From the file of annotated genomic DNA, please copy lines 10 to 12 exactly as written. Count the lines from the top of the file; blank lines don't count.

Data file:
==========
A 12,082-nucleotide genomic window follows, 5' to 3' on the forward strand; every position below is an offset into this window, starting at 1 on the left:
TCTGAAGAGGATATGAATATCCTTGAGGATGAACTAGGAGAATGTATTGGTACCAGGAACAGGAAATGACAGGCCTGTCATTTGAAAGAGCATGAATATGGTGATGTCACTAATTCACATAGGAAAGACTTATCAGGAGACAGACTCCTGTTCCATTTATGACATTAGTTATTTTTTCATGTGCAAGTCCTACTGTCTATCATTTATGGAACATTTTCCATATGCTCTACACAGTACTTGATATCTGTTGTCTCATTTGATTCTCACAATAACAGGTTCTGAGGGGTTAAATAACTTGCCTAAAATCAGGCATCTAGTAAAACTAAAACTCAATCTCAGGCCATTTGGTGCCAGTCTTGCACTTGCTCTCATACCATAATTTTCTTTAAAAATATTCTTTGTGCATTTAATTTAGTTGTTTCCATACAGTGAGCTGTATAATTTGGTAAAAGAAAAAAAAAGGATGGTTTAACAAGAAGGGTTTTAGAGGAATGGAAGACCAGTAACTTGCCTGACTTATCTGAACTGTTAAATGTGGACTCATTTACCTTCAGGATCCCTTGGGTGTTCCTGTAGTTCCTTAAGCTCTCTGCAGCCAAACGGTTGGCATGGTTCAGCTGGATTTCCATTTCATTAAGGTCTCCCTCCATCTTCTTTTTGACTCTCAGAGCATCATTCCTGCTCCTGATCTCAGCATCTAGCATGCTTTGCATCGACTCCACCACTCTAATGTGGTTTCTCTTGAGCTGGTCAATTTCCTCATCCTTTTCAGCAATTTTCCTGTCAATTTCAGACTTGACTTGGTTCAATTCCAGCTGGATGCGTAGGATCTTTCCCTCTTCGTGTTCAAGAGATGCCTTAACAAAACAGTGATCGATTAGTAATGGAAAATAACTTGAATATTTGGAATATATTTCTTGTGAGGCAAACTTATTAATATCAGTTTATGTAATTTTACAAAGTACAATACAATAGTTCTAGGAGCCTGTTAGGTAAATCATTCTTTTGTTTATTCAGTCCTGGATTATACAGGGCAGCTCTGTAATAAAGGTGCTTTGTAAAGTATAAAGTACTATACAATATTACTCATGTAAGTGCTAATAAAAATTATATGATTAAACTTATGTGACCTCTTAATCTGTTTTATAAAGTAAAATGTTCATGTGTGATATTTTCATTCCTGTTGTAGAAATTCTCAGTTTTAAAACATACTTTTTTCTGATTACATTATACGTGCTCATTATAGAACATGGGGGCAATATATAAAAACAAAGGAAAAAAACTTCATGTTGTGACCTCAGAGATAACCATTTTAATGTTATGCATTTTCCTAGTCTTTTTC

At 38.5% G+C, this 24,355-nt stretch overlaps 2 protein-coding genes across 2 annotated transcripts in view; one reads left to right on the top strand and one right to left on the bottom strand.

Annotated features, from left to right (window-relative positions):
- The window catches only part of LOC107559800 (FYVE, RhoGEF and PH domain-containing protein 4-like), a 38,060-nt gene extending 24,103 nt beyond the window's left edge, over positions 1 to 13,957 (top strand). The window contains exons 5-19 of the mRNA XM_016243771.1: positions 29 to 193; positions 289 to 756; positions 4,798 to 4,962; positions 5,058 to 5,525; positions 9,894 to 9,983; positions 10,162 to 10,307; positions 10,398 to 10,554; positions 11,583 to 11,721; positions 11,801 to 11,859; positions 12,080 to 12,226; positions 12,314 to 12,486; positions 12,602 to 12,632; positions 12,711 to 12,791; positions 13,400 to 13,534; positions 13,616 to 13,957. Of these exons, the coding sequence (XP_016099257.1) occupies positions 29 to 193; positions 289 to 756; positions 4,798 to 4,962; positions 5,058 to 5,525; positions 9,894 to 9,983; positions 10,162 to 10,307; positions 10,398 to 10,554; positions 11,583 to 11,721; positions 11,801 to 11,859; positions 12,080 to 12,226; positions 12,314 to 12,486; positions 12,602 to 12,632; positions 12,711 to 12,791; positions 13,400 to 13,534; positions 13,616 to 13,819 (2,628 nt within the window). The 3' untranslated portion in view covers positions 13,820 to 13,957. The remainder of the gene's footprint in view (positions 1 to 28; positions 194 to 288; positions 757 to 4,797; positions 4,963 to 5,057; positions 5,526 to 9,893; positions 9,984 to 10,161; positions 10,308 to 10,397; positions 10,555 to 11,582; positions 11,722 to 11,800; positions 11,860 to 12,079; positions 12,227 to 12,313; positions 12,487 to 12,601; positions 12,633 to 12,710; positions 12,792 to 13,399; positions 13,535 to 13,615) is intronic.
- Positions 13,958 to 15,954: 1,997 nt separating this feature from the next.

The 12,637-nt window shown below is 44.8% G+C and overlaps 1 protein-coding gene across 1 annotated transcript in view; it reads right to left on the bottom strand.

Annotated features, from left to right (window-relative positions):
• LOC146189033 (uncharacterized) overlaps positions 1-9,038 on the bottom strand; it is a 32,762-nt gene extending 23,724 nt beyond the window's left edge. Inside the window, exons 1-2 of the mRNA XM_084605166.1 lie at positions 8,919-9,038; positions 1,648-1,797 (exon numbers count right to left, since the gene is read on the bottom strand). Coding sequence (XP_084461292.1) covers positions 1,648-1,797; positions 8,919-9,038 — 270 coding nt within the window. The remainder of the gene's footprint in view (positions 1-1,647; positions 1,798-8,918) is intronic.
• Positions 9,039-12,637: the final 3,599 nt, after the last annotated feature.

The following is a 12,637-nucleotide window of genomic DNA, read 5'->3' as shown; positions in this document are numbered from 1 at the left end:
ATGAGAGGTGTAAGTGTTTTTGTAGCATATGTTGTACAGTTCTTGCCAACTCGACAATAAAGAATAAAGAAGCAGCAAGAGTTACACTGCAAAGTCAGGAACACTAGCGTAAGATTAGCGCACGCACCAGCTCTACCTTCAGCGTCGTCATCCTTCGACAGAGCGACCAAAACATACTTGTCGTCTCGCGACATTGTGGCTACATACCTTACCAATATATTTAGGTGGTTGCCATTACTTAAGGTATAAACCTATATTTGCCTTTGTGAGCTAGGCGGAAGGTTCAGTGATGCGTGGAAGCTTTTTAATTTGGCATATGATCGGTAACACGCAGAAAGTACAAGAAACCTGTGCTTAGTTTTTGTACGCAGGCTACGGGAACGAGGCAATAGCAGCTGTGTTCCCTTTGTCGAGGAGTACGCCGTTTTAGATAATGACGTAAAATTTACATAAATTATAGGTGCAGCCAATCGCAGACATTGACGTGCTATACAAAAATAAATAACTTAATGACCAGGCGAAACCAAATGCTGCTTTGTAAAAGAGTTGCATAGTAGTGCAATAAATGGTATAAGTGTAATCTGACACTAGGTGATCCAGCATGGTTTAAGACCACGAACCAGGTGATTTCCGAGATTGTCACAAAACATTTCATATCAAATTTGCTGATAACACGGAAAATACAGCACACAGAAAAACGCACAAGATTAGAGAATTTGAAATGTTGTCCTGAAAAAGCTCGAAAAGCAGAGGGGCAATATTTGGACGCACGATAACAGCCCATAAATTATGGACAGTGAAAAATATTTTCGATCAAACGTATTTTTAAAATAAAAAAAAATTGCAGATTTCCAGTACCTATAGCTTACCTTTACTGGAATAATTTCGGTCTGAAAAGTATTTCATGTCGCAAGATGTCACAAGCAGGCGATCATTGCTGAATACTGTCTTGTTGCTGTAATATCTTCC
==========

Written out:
• Positions 9,039-12,637: the final 3,599 nt, after the last annotated feature.

The following is a 12,637-nucleotide window of genomic DNA, read 5'->3' as shown; positions in this document are numbered from 1 at the left end:
ATGAGAGGTGTAAGTGTTTTTGTAGCATATGTTGTACAGTTCTTGCCAACTCGACAATAAAGAATAAAGAAGCAGCAAGAGTTACACTGCAAAGTCAGGAACACTAGCGTAAGATTAGCGCACGCACCAGCTCTACCTTCAGCGTCGTCATCCTTCGACAGAGCGACCAAAACATACTTGTCGTCTCGCGACATTGTGGCTACATACCTTACCAATATATTTAGGTGGTTGCCATTACTTAAGGTATAAACCTATATTTGCCTTTGTGAGCTAGGCGGAAGGTTCAGTGATGCGTGGAAGCTTTTTAATTTGGCATATGATCGGTAACACGCAGAAAGTACAAGAAACCTGTGCTTAGTTTTTGTACGCAGGCTACGGGAACGAGGCAATAGCAGCTGTGTTCCCTTTGTCGAGGAGTACGCCGTTTTAGATAATGACGTAAAATTTACATAAATTATAGGTGCAGCCAATCGCAGACATTGACGTGCTATACAAAAATAAATAACTTAATGACCAGGCGAAACCAAATGCTGCTTTGTAAAAGAGTTGCATAGTAGTGCAATAAATGGTATAAGTGTAATCTGACACTAGGTGATCCAGCATGGTTTAAGACCACGAACCAGGTGATTTCCGAGATTGTCACAAAACATTTCATATCAAATTTGCTGATAACACGGAAAATACAGCACACAGAAAAACGCACAAGATTAGAGAATTTGAAATGTTGTCCTGAAAAAGCTCGAAAAGCAGAGGGGCAATATTTGGACGCACGATAACAGCCCATAAATTATGGACAGTGAAAAATATTTTCGATCAAACGTATTTTTAAAATAAAAAAAAATTGCAGATTTCCAGTACCTATAGCTTACCTTTACTGGAATAATTTCGGTCTGAAAAGTATTTCATGTCGCAAGATGTCACAAGCAGGCGATCATTGCTGAATACTGTCTTGTTGCTGTAATATCTTCC